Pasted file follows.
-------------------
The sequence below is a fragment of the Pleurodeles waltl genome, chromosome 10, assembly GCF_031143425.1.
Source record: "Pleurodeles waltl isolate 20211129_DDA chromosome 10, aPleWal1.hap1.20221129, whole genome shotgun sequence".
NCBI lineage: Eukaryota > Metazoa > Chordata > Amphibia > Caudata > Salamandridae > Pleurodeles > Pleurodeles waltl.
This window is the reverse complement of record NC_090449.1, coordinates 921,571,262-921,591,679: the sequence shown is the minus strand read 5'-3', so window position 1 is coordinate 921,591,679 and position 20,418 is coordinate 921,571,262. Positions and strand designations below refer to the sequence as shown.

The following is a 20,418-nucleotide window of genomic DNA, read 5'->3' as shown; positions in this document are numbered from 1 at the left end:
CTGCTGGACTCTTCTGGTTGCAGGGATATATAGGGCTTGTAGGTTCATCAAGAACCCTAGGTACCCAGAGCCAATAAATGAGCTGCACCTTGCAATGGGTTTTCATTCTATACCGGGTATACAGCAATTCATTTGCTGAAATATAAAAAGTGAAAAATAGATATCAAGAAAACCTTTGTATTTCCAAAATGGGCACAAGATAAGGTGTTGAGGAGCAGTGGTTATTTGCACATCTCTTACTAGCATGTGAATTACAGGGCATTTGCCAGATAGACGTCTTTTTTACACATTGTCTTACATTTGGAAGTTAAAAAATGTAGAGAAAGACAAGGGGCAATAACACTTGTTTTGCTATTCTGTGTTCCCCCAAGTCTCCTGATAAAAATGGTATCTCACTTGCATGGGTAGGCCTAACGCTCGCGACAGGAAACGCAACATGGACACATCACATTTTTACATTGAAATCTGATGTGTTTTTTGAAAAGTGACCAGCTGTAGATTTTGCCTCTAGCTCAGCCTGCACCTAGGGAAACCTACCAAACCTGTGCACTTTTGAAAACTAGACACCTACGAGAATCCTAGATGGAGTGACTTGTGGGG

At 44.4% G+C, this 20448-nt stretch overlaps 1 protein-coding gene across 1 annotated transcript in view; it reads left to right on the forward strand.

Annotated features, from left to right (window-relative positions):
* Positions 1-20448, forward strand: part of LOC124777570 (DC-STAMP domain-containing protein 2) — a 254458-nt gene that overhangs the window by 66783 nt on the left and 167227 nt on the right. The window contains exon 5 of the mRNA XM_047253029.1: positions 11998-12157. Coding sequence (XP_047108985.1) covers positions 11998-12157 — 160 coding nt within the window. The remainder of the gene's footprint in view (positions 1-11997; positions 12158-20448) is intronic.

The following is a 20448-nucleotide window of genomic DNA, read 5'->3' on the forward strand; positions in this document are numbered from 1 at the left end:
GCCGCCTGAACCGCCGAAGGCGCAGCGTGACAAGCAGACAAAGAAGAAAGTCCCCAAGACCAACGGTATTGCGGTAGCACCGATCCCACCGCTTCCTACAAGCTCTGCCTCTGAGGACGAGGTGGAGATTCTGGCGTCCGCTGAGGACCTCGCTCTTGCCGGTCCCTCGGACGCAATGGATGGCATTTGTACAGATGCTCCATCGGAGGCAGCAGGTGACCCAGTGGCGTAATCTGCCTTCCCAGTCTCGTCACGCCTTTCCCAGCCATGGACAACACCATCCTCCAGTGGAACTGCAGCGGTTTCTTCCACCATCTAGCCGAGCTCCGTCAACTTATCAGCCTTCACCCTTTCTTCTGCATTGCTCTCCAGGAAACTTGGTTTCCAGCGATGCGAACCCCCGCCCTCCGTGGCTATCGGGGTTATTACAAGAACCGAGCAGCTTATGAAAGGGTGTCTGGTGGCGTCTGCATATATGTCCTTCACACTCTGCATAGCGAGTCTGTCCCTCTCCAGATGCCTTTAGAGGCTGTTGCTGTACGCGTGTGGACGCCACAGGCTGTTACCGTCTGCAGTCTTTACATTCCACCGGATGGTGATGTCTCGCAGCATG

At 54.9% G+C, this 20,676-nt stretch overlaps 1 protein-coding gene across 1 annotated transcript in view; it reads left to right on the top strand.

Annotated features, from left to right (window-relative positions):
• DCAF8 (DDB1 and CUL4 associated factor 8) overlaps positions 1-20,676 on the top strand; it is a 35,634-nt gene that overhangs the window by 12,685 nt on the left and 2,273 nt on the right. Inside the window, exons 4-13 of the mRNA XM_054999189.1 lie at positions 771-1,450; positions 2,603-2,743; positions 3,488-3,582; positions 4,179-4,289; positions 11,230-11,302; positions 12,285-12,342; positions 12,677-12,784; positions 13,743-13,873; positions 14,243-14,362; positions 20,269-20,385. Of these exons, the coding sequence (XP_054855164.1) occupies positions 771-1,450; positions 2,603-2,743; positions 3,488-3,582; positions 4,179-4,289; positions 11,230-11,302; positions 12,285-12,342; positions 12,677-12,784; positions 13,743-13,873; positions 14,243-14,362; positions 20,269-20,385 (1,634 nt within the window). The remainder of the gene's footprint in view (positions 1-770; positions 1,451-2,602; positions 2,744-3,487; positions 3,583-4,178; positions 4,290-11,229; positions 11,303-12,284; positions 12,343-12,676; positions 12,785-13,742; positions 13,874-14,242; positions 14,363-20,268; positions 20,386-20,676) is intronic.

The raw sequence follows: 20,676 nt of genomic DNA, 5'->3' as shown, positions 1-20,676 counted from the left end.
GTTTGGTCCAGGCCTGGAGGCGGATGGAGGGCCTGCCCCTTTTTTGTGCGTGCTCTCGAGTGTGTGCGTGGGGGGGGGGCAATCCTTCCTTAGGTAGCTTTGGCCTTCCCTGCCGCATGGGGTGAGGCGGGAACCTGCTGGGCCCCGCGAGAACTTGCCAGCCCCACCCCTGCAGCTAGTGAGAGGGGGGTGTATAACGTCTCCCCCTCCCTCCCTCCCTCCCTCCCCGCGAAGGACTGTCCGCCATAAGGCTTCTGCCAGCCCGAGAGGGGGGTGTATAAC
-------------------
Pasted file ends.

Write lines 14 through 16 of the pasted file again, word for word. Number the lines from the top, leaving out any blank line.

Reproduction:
• DCAF8 (DDB1 and CUL4 associated factor 8) overlaps positions 1-20,676 on the top strand; it is a 35,634-nt gene that overhangs the window by 12,685 nt on the left and 2,273 nt on the right. Inside the window, exons 4-13 of the mRNA XM_054999189.1 lie at positions 771-1,450; positions 2,603-2,743; positions 3,488-3,582; positions 4,179-4,289; positions 11,230-11,302; positions 12,285-12,342; positions 12,677-12,784; positions 13,743-13,873; positions 14,243-14,362; positions 20,269-20,385. Of these exons, the coding sequence (XP_054855164.1) occupies positions 771-1,450; positions 2,603-2,743; positions 3,488-3,582; positions 4,179-4,289; positions 11,230-11,302; positions 12,285-12,342; positions 12,677-12,784; positions 13,743-13,873; positions 14,243-14,362; positions 20,269-20,385 (1,634 nt within the window). The remainder of the gene's footprint in view (positions 1-770; positions 1,451-2,602; positions 2,744-3,487; positions 3,583-4,178; positions 4,290-11,229; positions 11,303-12,284; positions 12,343-12,676; positions 12,785-13,742; positions 13,874-14,242; positions 14,363-20,268; positions 20,386-20,676) is intronic.

The raw sequence follows: 20,676 nt of genomic DNA, 5'->3' as shown, positions 1-20,676 counted from the left end.
GTTTGGTCCAGGCCTGGAGGCGGATGGAGGGCCTGCCCCTTTTTTGTGCGTGCTCTCGAGTGTGTGCGTGGGGGGGGGGCAATCCTTCCTTAGGTAGCTTTGGCCTTCCCTGCCGCATGGGGTGAGGCGGGAACCTGCTGGGCCCCGCGAGAACTTGCCAGCCCCACCCCTGCAGCTAGTGAGAGGGGGGTGTATAACGTCTCCCCCTCCCTCCCTCCCTCCCTCCCCGCGAAGGACTGTCCGCCATAAGGCTTCTGCCAGCCCGAGAGGGGGGTGTATAAC